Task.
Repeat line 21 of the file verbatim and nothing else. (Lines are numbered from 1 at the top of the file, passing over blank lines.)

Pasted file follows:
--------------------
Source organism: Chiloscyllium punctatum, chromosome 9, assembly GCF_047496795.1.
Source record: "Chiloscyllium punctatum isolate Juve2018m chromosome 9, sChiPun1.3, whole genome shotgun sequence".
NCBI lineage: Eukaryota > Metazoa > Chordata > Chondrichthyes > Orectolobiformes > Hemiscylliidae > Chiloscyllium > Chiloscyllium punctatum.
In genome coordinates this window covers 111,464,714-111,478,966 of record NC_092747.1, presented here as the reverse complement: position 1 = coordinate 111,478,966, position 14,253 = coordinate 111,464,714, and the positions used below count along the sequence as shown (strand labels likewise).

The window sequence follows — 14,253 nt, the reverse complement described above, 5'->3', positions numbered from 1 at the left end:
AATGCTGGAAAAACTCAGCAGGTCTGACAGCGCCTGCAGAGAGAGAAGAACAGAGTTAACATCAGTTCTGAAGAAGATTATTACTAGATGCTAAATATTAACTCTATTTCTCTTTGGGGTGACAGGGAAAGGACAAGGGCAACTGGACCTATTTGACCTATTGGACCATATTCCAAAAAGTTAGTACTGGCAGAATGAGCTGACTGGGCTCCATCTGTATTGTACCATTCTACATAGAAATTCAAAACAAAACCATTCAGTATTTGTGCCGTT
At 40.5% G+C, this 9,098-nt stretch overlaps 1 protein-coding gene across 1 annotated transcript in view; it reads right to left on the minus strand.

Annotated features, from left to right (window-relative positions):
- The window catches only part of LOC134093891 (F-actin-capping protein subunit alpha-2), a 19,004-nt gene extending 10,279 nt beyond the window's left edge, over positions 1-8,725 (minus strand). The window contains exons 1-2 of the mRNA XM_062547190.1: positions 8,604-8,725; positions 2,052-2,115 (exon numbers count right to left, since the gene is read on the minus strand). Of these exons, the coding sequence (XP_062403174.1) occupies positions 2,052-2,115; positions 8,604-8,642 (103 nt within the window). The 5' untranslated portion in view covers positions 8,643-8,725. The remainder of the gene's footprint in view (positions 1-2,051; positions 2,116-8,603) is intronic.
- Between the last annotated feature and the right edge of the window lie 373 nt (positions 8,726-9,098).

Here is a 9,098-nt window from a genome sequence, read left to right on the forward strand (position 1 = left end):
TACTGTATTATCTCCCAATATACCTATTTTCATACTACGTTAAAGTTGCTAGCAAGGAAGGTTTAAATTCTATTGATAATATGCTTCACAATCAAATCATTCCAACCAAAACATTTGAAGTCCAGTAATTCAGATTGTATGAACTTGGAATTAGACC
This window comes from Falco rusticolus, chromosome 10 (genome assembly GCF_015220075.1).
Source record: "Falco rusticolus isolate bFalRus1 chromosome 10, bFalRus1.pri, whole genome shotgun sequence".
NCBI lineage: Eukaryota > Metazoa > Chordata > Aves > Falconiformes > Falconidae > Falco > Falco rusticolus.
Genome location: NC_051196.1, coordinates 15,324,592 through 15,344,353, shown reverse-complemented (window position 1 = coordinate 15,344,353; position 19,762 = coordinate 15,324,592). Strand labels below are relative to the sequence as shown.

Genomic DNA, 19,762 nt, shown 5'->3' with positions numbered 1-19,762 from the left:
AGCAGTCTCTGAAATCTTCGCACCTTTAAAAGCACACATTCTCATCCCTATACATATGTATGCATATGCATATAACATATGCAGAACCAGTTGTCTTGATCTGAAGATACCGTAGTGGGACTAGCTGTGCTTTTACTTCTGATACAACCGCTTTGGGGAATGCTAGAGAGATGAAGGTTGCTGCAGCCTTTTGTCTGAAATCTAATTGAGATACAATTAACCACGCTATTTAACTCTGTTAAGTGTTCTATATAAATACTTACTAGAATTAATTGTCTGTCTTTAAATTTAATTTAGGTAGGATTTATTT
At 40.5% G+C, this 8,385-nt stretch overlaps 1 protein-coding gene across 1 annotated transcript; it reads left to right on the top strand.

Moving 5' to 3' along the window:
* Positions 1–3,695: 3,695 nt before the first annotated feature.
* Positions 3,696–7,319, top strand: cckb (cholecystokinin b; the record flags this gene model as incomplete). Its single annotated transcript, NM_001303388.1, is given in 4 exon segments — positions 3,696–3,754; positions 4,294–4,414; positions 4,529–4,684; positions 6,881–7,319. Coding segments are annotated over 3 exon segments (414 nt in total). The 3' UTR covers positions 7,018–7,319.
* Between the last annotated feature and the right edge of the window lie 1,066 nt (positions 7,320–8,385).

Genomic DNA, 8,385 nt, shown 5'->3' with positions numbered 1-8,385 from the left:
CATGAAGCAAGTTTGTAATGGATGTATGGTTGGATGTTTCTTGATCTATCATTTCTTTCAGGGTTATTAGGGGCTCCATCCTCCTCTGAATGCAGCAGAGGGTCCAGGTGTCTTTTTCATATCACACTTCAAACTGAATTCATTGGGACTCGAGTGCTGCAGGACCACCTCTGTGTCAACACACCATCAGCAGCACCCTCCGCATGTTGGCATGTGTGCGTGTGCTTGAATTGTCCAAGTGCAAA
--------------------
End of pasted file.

* Positions 1–3,695: 3,695 nt before the first annotated feature.